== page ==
How do those break down exactly? Well, the Graphic Artists Guild suggests $500-$1500 for full page illustrations and $100-$500 for quarter page illustrations. It’s hard to say exactly what kind of illustration Strange Horizons is buying since we don’t actually have pages the way print magazines do, but I think we usually look for a larger than quarter page piece. Cover art is a whole different ballpark, with professional rates for small presses starting at $1,200, but since we don’t have traditional covers, for the sake of this search, that can be set aside.

We also tried to apply the logic of pricing suggested by Neil Swaab, which goes into some detail about considering venues and budgets. There’s a big gap between things like fan art and professional book illustration, for instance, as this discussion in a furry fandom forum points out. We’re in the middle somewhere. We want to pay more than the token payment often given for fan art, but we can’t afford to pay as much as the professional book rates.

Swaab mentions something else important, too: rights. One of the things we’ve done from the start to try to offset our low budget is to make sure we’re not grabbing rights. We ask for the right to display the art with the story, but from the moment the story goes live, the artist is allowed to display and resell it wherever they like. We also let artists choose whether or not to grant us permission to use the art for non-commercial promotional items (flyers or postcards to advertise the magazine at conventions, for instance), and while we do ask to keep the art in the archives, as with fiction, if the creator asks us to take it down after six months, we will.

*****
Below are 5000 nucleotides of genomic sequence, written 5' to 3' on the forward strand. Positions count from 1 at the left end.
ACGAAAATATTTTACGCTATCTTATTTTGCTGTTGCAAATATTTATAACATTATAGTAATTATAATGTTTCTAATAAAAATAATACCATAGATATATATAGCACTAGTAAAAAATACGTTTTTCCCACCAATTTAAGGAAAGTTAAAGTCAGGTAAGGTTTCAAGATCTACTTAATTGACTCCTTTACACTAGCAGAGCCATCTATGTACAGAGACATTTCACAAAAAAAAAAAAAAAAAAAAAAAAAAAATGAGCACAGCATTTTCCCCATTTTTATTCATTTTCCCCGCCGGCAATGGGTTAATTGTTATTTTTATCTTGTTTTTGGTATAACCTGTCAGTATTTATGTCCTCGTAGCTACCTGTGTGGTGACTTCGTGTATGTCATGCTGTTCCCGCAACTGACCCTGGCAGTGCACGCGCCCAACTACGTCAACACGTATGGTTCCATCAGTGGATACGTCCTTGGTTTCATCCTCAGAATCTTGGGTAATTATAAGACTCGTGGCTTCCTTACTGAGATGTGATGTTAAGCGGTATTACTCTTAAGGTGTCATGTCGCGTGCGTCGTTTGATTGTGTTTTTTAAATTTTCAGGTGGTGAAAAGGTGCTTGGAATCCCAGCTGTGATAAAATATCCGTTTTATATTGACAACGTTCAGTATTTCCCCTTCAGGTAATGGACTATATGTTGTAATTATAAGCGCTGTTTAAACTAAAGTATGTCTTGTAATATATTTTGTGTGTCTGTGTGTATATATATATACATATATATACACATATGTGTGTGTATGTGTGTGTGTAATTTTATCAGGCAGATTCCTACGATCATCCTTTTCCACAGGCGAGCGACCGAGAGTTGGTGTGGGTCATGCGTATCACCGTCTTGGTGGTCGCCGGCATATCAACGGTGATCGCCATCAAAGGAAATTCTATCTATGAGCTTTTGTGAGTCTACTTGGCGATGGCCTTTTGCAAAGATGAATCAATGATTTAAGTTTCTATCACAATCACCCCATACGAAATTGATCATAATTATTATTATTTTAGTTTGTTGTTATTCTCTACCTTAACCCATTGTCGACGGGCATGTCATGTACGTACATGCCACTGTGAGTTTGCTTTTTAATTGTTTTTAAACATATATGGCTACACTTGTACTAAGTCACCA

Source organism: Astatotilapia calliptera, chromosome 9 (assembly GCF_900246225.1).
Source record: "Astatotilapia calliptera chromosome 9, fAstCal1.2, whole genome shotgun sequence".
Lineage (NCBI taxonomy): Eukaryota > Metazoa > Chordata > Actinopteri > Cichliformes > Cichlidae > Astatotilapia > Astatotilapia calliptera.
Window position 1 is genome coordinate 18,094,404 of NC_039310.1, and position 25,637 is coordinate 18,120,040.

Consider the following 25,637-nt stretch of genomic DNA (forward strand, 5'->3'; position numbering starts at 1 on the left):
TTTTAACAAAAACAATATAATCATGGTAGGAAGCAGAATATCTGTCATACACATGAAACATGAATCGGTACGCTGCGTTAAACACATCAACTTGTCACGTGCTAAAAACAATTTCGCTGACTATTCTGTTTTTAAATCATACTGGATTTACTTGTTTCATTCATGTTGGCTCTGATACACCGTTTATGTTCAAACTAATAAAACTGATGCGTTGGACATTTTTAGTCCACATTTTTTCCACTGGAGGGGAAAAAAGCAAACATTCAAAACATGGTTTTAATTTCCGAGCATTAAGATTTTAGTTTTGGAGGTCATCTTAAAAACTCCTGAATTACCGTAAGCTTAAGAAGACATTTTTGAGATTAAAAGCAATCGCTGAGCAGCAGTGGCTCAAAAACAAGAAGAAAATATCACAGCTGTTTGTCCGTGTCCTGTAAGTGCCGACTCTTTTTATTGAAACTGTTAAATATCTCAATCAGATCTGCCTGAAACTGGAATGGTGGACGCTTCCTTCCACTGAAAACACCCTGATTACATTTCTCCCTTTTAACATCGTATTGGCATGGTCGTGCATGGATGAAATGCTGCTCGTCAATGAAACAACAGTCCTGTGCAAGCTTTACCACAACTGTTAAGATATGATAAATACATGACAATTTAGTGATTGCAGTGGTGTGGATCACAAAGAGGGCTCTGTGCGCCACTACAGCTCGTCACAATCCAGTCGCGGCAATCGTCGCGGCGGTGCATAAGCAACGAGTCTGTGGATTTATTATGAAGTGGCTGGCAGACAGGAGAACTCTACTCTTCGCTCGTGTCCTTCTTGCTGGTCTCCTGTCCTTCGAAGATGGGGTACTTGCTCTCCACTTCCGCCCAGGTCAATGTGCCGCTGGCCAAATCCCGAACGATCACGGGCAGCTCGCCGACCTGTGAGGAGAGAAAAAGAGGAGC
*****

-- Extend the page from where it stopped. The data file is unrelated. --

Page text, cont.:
This was a giant learning curve for me, a person with zero previous art acquisition experience, and I know that there are others out there who have been or will be in similar positions. That’s why I chose to lay this out in such great detail. Hopefully it helps someone.

I’m very glad to have handed over the reins to our new art directors, Heather McDougal and Tory Hoke. I look forward to seeing how the art department flourishes in their care. Of course all of this didn't happen by itself. Many thanks to Samantha Haney Press, who helped us in our search for an art director, and to SF3, which gave us a grant so that we could pay the new higher rate without stretching our fund drive past the breaking point. Finally, I want to thank all the artists who worked with the fiction department in 2014 and the beginning of 2015, and everyone who helped me with this quest to figure out how to do better. There are a lot of people out there who gave me their thoughts and advice, but I want to give extra special thanks to Kay Holt of Crossed Genres, Kyell Gold of Sofawolf Press, Mitchell Bentley, and Galen Dara, all of whom were particularly helpful. 

Julia Rios is a queer, Latinx writer, editor, podcaster, and narrator whose writing has appeared in Latin American Literature Today, Lightspeed, and Goblin Fruit, among other places. Formerly a fiction editor for Strange Horizons, their editing work has won multiple awards, including the Hugo Award. Julia is a co-host of This is Why We're Like This, a podcast about how the movies we watch in childhood shape our lives, for better or for worse. They've narrated stories for Escape Pod, Podcastle, Pseudopod, and Cast of Wonders. Find them on Twitter as @omgjulia.
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17 Jan 2022